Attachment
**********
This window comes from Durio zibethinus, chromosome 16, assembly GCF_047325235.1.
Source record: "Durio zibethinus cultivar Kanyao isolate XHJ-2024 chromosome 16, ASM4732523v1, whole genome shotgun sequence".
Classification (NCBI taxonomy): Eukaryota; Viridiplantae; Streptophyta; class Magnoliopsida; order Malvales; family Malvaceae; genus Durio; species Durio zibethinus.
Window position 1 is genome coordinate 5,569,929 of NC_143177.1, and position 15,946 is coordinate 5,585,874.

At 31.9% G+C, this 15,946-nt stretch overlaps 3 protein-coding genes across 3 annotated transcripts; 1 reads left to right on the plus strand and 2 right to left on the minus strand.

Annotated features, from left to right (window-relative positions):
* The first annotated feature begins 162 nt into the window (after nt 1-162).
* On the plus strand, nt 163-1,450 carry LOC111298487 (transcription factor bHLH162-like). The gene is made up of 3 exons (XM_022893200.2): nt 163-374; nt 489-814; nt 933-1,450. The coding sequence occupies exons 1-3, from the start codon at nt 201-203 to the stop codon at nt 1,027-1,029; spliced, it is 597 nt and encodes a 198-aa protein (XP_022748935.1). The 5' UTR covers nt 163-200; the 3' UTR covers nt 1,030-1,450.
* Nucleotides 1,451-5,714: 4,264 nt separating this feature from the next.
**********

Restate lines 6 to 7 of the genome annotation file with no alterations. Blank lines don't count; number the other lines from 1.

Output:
Annotated features, from left to right (window-relative positions):
* The first annotated feature begins 162 nt into the window (after nt 1-162).